As we look forward it’s right to acknowledge both the bereavement and joy which the referendum has brought, along with the political and economic uncertainty which is our current reality. The majority of British people voted to leave the EU and the vast majority of these did so for good and honourable reasons. A tiny proportion will have voted out of prejudice but this is a good time to follow the advice of Elizabeth 1st, given during an earlier time of religious and political turmoil, “I will not open windows into men’s souls”. It’s wrong to make sweeping judgements about those who voted differently from us and phrases such as “little Englander” or “liberal elite” have no place in the reconciliation of our country.
People on both sides of the debate voted to build bridges rather than erect walls but they came to different conclusions on how this was best done. For some the EU had become a wall against the wider world and they voted to leave. For others, the EU was a necessary bridge to the wider world. What I’ve found concerning about the debate is the number of people who’ve said, “I don’t know anyone who voted to leave”. There’s a danger that we’re comfortable only among friends and colleagues who are similar to us, and we’ve lost the friendship and shared experiences of people whose world view and social circumstances are different from our own. The south London priest Giles Fraser put it like this, “We have become strangers to each other and it’s high time we got to know each other again.”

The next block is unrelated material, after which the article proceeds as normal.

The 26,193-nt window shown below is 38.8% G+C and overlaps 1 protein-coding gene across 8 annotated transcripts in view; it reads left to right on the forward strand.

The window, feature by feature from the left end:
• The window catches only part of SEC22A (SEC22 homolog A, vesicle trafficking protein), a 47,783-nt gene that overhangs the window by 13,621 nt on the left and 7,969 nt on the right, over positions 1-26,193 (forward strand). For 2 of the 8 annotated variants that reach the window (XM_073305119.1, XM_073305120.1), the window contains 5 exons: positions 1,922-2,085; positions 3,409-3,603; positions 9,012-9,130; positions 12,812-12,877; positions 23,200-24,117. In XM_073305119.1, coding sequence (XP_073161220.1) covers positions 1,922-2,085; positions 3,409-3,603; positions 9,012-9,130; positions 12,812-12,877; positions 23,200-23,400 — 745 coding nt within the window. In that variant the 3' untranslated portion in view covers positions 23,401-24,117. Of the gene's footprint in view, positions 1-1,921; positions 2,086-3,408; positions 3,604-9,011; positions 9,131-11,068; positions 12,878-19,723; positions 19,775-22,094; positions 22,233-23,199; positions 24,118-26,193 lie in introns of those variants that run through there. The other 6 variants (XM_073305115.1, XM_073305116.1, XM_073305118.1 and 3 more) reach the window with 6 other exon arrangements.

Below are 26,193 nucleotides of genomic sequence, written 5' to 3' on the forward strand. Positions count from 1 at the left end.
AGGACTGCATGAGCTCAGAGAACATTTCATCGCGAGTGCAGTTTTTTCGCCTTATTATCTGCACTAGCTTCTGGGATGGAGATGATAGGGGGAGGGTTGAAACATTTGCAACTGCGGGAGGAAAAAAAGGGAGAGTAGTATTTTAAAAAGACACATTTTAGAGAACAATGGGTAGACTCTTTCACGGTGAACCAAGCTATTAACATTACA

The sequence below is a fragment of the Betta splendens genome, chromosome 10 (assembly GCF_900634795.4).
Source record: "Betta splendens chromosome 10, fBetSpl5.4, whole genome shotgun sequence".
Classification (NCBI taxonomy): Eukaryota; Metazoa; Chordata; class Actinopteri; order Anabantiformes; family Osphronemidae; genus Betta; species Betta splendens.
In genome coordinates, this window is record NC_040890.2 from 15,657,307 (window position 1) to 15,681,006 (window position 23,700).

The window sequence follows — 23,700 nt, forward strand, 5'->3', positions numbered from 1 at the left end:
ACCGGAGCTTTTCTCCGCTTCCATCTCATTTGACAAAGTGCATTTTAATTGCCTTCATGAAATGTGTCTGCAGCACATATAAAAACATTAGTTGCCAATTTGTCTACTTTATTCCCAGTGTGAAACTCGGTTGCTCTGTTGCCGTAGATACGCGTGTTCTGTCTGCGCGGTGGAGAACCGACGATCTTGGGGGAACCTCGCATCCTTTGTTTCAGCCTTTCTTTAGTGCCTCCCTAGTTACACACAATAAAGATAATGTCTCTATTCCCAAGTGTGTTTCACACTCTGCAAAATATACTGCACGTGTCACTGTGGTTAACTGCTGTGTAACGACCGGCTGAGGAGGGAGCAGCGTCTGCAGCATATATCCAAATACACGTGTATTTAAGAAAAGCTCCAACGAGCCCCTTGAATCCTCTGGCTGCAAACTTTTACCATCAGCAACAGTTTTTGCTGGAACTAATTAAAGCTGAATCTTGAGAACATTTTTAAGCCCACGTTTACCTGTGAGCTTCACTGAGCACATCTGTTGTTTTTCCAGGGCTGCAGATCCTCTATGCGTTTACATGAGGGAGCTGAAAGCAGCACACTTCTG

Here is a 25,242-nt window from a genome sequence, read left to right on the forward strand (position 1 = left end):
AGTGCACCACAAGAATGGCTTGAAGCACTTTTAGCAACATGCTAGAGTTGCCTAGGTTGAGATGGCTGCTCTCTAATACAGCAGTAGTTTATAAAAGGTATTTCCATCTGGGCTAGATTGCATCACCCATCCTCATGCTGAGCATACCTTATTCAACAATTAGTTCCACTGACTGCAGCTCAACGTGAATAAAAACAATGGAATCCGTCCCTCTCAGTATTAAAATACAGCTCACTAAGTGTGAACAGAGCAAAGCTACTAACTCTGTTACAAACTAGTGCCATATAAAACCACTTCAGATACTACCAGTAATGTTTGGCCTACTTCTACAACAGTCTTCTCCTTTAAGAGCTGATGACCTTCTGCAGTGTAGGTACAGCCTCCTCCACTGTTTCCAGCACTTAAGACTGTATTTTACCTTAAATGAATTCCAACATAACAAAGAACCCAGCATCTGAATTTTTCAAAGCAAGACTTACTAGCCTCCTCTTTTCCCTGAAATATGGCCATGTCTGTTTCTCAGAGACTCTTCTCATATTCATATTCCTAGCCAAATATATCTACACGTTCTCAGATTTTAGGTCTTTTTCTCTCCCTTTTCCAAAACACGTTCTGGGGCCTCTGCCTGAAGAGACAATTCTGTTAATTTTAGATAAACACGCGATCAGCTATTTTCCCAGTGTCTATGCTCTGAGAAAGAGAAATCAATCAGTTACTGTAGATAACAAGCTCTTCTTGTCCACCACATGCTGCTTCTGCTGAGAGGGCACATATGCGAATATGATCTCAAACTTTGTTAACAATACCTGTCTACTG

The central act of Christian worship is often called Communion emphasising the fellowship which is built up. We celebrate a collective meal of bread and wine cementing us into a relationship both with God and one another. We think of the altar as God’s table and we recall how Jesus welcomed the outsider to meals. With Jesus, the tax collector or prostitute could be alongside the religious Pharisee. Jesus’ best loved story, the Good Samaritan, embraces the humanity of the despised outsider. We need, more than ever, this spirit of social inclusion as we explore what it means to be a generous and progressive country outside the EU.